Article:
Wild Blue: A Natural History of the World's Largest Animal

Read [Dan Bortolotti Book] Wild Blue: A Natural History of the Worlds Largest Animal Online PDF eBook or Kindle ePUB free. Wild Blue: A Natural History of the Worlds Largest Animal Wild Blue: A Natural History of the Whale Industry and the Animal according to Jubal Nova. Wild Blue: A Natural History of the Whale Industry and the AnimalVery informative. The first 160 pages or so are a whole lot about the Whale Industry History,which is miserable, and somewhat cumbersome in place. Still very relevant though as so much of ourearly information about Cetaceans was from the Whaling Industry.The book does go on detail so much of what we now know about these intelligent creature

Wild Blue: A Natural History of the World's Largest Animal

Author :
Rating : 4.23 (547 Votes)
Asin : 0312383878
Format Type : paperback
Number of Pages : 336 Pages
Publish Date : 2018-01-16
Language : English

DESCRIPTION:

The blue whale holds the title of largest creature that has ever lived, and it may also be the most mysterious. Their mouths can gulp more than thirteen thousand gallons of seawater. With deft, poignant writing, Dan Bortolotti gives us the most vibrant, breathtaking view to date of these magnificent creatures.. A century ago, some three hundred thousand roamed the seas. A newborn can be over twenty feet long and gain nearly twenty tons in seven months—about eight pounds per hour. Their numbers decimated, the species seemed destined for extinction. It draws upon new findings from scientists who have begun to identify individual blue whales and understand how they dive, how they feed, where they migrate, and why they emit their haunting, low-frequency calls. Only in recent years has the number slowly begun to increase, along with hope for the blue whale’s future.            Equal parts history and science, Wild Blue is the first comprehensive portrait of the blue whale. The biggest bl

His sections on the International Whaling Commission and its continued failure to protect whales fully are particularly thoughtful because readers will likely know little about current efforts to make blue whale hunting legal again. It includes references to traditional research of the past, such as the Discovery Commission, which set sail in 1923 in explorer Robert Scott’s vessel to study whales while preserving the whaling industry, and Bortolotti’s interviews with those who have made the blues their life’s work, and others who kill blues while steadfastly believing that something so large could never be gone forever. Large in scope and comprehensive in detail, Bortolotti’s book gathers all that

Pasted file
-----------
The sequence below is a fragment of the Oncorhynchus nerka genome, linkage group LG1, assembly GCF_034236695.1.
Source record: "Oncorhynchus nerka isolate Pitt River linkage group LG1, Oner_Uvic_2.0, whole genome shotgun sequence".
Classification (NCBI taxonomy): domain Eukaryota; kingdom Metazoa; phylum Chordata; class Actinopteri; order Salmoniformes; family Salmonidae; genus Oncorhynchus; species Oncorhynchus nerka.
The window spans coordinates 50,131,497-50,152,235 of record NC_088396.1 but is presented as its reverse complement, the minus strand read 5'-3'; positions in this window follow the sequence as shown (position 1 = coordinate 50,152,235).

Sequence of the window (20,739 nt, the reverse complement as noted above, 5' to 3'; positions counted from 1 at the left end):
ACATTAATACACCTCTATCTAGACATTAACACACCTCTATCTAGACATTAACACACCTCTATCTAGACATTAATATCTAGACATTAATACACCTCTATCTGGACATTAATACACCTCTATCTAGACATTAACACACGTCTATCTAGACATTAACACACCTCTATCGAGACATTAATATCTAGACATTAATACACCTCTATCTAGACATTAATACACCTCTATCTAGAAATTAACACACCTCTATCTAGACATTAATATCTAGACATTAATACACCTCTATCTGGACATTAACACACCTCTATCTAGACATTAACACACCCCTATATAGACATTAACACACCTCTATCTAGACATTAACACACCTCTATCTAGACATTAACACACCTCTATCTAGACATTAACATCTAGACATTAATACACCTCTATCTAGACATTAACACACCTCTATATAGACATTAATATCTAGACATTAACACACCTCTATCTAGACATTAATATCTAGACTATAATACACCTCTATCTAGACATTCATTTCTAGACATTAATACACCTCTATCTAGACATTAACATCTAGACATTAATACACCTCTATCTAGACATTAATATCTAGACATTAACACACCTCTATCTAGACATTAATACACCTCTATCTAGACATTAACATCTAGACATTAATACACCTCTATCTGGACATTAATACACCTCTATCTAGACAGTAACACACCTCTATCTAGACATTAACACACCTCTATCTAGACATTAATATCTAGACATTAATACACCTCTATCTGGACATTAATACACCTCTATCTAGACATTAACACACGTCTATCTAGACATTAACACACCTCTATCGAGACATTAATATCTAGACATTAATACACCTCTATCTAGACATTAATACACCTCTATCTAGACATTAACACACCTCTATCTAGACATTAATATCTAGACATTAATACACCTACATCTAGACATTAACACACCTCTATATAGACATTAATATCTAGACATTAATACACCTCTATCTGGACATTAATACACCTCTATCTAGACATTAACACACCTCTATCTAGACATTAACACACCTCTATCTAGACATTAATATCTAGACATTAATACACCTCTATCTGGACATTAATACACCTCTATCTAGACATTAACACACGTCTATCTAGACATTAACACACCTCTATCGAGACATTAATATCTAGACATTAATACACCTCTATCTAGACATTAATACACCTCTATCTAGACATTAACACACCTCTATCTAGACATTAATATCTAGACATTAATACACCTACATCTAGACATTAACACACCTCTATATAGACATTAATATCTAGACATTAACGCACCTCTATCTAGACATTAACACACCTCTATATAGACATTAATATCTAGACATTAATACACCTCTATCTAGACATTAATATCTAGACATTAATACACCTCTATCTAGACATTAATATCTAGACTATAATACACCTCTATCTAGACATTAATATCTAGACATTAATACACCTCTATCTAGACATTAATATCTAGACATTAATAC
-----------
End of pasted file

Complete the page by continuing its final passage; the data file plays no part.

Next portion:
"Wild Blue: A Natural History of the Whale Industry and the Animal" according to Jubal Nova. Wild Blue: A Natural History of the Whale Industry and the AnimalVery informative. The first 160 pages or so are a whole lot about the Whale Industry History,which is miserable, and somewhat cumbersome in place. Still very relevant though as so much of ourearly information about Cetaceans was from the Whaling Industry.The book does go on detail so much of what we now know about these intelligent creatures, largelythrough the eyes of several important scientists and researchers who have contributed so much to our understanding.Not a detailed Biology text of the animal by any means; b. A superb contribution to natural history Matthew A. Bille Wild Blue is simply a great book in every way. It introduces us to a mammal we know surprisingly little about, despite said mammal's status as the largest creature ever to live on Earth. The author is outstanding at explaining cetacean biology, scientific principles, technology, and so on without ever losing his sense of wonder. He also introduces us to the key figures in blue whale research and lets us know what motivates them.Wild Blue is scientifically exacting yet always accessible to the nonspecialist reader like myself. That's a very difficult tightrope for any author to walk,. LK said Engrossing, Yet All-Encompassing. I am so impressed with Mr. Bortolotti's research, both in the history of this magnificent beast, and the science behind knowing it. He sought out what appears to be everyone of any significance in blue whale research and spends time learning about their specialties, methods, and results. He also shows how these compliment the work of others. This takes time and patience, and is appreciated. I also appreciate his balanced perspective, never coming across as an alarmist, but not uncorking the champagne to celebrate population increases either (due, in part, to political reasons, like

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